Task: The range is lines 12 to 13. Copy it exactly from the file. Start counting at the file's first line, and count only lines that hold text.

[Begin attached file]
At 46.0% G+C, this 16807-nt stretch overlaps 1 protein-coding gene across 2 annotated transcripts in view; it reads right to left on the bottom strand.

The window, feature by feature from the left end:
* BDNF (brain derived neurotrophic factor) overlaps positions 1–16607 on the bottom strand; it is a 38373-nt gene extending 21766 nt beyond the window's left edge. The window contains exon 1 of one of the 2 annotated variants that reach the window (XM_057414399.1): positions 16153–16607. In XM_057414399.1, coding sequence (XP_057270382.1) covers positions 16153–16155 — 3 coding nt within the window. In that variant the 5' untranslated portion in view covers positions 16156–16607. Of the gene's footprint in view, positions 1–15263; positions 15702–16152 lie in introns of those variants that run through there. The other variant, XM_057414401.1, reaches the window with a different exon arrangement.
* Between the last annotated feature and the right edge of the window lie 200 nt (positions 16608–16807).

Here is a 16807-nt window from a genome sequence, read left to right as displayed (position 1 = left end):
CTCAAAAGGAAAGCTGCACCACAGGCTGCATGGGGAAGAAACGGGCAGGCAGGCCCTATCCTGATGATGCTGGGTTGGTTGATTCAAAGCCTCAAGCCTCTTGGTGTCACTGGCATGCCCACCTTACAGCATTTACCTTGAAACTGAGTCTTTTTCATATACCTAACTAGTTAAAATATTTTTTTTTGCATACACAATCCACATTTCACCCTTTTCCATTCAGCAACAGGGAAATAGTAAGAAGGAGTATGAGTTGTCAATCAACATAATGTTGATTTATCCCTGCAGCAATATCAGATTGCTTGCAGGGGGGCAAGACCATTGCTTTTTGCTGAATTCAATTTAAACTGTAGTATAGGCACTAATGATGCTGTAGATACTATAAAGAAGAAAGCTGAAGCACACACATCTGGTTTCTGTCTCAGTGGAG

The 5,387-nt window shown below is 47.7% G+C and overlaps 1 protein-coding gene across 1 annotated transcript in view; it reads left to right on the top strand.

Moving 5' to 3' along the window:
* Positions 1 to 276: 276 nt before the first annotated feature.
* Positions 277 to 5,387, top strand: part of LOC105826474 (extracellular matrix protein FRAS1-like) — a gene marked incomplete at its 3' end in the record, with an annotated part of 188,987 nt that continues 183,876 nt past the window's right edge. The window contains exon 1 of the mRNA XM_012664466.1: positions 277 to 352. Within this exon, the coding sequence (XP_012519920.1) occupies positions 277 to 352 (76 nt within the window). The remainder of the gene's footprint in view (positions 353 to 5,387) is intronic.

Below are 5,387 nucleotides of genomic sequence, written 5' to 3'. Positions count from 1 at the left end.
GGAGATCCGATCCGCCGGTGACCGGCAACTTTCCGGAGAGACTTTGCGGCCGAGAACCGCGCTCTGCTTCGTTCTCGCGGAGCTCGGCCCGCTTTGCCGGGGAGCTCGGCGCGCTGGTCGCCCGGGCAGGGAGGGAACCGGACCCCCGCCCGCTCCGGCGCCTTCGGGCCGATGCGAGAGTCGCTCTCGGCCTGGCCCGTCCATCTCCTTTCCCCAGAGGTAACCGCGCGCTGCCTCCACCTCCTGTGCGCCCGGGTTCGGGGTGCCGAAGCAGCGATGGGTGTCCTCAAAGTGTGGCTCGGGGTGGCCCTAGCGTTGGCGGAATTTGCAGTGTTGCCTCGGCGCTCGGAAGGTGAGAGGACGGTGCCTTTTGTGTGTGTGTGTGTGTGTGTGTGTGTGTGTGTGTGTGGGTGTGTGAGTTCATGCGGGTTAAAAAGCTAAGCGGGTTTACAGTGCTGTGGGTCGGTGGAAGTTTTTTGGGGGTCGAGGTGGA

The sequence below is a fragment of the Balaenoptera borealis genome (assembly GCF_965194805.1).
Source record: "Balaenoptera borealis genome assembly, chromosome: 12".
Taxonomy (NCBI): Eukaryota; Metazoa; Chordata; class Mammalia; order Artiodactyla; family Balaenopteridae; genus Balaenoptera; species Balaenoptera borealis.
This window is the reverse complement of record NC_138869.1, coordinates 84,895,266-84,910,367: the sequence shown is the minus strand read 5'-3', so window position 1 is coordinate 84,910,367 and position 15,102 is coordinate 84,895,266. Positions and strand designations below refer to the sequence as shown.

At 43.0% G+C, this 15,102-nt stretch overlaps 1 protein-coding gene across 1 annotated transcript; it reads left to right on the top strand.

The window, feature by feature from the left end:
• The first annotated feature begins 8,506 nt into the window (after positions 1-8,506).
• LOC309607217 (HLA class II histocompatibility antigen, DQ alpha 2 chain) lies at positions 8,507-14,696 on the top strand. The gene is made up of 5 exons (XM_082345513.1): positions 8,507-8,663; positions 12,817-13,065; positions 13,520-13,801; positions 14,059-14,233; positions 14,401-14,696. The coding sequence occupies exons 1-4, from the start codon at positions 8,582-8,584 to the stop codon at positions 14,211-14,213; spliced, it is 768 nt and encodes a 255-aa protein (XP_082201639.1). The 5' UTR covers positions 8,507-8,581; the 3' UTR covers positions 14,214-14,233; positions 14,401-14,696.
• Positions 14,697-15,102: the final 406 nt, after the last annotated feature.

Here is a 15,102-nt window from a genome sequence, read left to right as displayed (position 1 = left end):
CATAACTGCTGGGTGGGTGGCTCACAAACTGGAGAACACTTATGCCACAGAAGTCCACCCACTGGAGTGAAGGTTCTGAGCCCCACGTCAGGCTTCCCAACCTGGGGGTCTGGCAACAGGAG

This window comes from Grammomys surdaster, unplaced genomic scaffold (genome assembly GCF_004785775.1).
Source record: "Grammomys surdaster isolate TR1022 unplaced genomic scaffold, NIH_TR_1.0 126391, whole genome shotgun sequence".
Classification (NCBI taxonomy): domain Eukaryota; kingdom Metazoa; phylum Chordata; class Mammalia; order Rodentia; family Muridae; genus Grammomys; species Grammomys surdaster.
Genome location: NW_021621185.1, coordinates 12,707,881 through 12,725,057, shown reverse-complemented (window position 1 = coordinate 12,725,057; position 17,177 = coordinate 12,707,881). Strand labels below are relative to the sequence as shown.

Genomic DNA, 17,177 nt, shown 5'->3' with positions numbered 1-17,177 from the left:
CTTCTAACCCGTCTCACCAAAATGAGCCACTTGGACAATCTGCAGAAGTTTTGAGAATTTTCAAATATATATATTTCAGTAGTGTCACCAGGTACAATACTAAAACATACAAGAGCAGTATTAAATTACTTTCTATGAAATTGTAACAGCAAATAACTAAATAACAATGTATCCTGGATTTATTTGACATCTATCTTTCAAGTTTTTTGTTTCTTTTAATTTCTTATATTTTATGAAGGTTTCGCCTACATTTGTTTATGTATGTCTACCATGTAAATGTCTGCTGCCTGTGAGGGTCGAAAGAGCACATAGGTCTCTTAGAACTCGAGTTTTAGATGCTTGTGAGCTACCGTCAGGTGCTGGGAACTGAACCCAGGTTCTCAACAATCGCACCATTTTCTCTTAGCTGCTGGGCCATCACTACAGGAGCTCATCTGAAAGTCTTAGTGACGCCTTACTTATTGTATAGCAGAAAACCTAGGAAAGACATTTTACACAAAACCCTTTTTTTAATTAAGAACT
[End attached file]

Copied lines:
GGAGATCCGATCCGCCGGTGACCGGCAACTTTCCGGAGAGACTTTGCGGCCGAGAACCGCGCTCTGCTTCGTTCTCGCGGAGCTCGGCCCGCTTTGCCGGGGAGCTCGGCGCGCTGGTCGCCCGGGCAGGGAGGGAACCGGACCCCCGCCCGCTCCGGCGCCTTCGGGCCGATGCGAGAGTCGCTCTCGGCCTGGCCCGTCCATCTCCTTTCCCCAGAGGTAACCGCGCGCTGCCTCCACCTCCTGTGCGCCCGGGTTCGGGGTGCCGAAGCAGCGATGGGTGTCCTCAAAGTGTGGCTCGGGGTGGCCCTAGCGTTGGCGGAATTTGCAGTGTTGCCTCGGCGCTCGGAAGGTGAGAGGACGGTGCCTTTTGTGTGTGTGTGTGTGTGTGTGTGTGTGTGTGTGTGTGGGTGTGTGAGTTCATGCGGGTTAAAAAGCTAAGCGGGTTTACAGTGCTGTGGGTCGGTGGAAGTTTTTTGGGGGTCGAGGTGGA

The sequence below is a fragment of the Balaenoptera borealis genome (assembly GCF_965194805.1).